Bringing a new pet into your family can be one of the best experiences of your life! But there are a few things to keep in mind first – both before you get the new pet and also protocols to keep in place for the first few weeks that they live with you. None of these steps are hard and they will all make for an easier, more enjoyable, healthier transition for both you and your pets!
Bringing Home a New Pet
Adopting a new pet
Before bringing home a new pet (whether a puppy, kitten, dog or cat), do your best to make sure they are as healthy as possible. You can start by acquiring the animal’s complete medical history. If possible, see if you can find out the following:
- Whether your pet is up-to-date on vaccines.
- Whether your pet has been tested for heartworm disease and has been on a consistent preventative. Ask which heartworm prevention medication the animal has been taking and whether the medication has been well tolerated.
- Whether your new pet has been on flea and tick prevention. Again, ask for the specifics of which preventative has been given and whether any side effects were noticed.
- What food your new pet has been eating. If you’ll be feeding the animal something different, you’ll want to make a gradual transition to the new diet to avoid gastrointestinal upset.
You should ask for copies of all medical records and give them to your veterinarian in advance. If your new pet hasn’t been examined recently, make an appointment with your vet for a physical exam. At the appointment, your vet can administer any necessary vaccines and test for fecal parasites.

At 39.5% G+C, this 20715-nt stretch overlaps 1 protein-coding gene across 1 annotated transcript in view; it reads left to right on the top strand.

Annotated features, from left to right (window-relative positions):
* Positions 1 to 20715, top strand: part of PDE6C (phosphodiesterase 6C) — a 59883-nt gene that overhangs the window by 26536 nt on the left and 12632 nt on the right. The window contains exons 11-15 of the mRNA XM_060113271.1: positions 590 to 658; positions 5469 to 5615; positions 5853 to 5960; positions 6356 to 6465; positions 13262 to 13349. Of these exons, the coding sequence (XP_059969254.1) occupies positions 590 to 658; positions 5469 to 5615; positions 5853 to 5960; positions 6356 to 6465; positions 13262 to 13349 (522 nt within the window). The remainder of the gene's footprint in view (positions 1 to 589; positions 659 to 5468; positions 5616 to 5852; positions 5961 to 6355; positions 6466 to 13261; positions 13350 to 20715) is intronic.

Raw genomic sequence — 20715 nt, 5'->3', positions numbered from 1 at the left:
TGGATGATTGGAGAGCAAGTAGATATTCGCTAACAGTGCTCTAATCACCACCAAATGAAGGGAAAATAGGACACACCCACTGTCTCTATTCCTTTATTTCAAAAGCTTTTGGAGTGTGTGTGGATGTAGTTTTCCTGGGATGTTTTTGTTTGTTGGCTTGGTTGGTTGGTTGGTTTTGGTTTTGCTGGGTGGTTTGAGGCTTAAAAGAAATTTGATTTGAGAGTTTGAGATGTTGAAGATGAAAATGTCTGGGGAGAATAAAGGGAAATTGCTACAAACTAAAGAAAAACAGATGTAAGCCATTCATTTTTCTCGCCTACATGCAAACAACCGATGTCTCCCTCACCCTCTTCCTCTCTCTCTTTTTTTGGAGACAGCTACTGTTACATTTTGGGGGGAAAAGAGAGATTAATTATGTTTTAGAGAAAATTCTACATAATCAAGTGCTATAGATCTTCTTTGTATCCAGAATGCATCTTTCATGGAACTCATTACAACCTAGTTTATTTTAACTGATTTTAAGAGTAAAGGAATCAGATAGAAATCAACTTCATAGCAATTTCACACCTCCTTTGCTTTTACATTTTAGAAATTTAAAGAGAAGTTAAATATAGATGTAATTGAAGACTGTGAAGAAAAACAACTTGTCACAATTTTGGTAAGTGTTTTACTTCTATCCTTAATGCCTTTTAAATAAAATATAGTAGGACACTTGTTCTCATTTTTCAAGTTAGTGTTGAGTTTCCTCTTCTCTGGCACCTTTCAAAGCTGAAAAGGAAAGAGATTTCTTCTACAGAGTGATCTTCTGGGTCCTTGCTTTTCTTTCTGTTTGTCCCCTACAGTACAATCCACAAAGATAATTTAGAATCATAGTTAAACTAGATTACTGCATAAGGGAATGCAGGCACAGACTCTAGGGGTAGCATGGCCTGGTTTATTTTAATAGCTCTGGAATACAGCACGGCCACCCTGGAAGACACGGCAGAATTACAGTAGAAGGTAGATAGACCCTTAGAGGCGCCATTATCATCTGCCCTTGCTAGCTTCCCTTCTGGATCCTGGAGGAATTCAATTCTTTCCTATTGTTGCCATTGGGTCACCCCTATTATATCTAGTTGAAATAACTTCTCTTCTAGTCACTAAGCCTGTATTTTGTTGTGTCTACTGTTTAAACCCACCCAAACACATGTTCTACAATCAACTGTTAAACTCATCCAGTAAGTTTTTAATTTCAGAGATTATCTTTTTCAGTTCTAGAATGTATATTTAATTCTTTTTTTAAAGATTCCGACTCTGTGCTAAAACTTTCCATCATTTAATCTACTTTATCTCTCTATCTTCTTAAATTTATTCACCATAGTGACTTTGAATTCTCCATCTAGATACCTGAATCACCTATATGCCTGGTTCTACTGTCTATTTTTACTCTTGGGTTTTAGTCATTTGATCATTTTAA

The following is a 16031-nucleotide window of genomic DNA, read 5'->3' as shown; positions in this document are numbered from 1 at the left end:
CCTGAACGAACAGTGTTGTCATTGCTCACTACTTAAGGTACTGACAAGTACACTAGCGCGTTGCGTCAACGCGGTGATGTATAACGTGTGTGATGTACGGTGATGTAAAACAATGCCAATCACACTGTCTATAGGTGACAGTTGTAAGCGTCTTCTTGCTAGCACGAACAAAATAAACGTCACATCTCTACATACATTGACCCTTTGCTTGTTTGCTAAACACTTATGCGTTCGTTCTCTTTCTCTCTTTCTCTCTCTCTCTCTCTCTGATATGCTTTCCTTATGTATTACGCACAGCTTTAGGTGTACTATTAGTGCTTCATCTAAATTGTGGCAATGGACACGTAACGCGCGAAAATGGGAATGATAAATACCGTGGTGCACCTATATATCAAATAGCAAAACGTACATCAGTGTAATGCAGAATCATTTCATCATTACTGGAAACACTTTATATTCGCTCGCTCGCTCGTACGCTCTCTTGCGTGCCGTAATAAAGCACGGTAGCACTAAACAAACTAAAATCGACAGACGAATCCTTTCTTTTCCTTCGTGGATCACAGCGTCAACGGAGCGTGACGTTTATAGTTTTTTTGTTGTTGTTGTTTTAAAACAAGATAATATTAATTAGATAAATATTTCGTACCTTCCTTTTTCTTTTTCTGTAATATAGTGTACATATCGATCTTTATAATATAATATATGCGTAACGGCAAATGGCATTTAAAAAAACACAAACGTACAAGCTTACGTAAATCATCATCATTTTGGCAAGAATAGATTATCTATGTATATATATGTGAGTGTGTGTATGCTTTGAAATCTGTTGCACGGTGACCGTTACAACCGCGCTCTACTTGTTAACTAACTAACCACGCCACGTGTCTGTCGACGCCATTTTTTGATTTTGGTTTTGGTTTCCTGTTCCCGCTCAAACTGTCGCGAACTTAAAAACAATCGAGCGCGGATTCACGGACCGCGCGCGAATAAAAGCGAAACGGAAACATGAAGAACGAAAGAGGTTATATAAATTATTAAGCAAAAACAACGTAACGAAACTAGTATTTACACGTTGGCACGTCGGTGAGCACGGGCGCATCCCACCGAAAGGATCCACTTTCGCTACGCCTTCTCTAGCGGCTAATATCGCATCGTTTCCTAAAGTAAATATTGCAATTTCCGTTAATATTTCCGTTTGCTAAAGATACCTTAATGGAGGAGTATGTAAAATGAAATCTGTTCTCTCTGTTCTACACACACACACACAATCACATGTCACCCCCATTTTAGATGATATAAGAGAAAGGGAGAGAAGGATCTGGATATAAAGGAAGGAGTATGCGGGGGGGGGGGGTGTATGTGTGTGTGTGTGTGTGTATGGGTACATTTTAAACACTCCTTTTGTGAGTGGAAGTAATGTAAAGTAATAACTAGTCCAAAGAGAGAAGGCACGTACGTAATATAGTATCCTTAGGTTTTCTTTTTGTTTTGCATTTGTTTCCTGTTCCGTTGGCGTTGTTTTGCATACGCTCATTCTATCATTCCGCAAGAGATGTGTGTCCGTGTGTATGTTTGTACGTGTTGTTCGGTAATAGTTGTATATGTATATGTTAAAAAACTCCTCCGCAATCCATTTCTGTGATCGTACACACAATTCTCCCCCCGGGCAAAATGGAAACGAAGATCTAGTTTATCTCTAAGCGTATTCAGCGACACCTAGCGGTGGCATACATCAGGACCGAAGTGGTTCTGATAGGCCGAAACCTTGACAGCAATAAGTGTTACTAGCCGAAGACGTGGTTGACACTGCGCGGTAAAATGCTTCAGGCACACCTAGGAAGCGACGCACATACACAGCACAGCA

Cat-proof or dog-proof your home
Once the basic medical needs have been assessed, take some time to inspect your surroundings. Are your home and yard appropriately dog- and cat-proof? Some common safety concerns: toilet seats, electrical cords and outlets, house plants (some are toxic to pets), garbage cans and inadequate kitchen food storage.
You may want to move valuable or fragile items. It’s a good idea to have a crate or a safe room where you can confine new animals when unsupervised, or for gradual introductions to existing pets.
Bringing home a puppy or kitten?
For young animals, keep in mind that they are still babies. Puppies and kittens do best with consistent feeding and eating schedules; this also helps facilitate potty training and litter box training. Some other things to consider:
Use age- and size-specific pet toys. Also, be watchful of objects or toys that might look interesting and tasty from your pet’s perspective, and that could be ingested and cause potential stomach and bowel problems.
Use caution when exposing puppies and kittens to older animals and don’t take them to high-traffic locations such as dog parks or pet events until they are fully vaccinated.
Bringing home an adult pet?
Getting a tiny puppy or kitten can be fun, but people often don’t think about the benefits of adopting an older adult dog. There are countless dogs who live in shelters, needing a forever home; many of them with incredible personalities just waiting for someone to love.
You can often build a different level of loyalty with your dog when you’ve adopted them as an adult. Many say it’s because they know you were the one to rescue them. Either way, you can save a life and gain an incredible companion at the same time!
For older animals, see if you can learn about any training or health problems they have, and be proactive: Make a plan to deal with any issues. Don’t try to do everything at once, though; gradually introduce new experiences under controlled circumstances.
Remember, lots of quality time is very important during the first weeks that a pet is in a new home, and consistency and routines make things easier for everyone. Adult animals should also be confined to a safe room or crate when unsupervised, particularly during the first few weeks.
Read more — New Pet | Best Friends Animal Society
When was the last time you brought home a new fur baby? Did you learn anything important about the process along the way?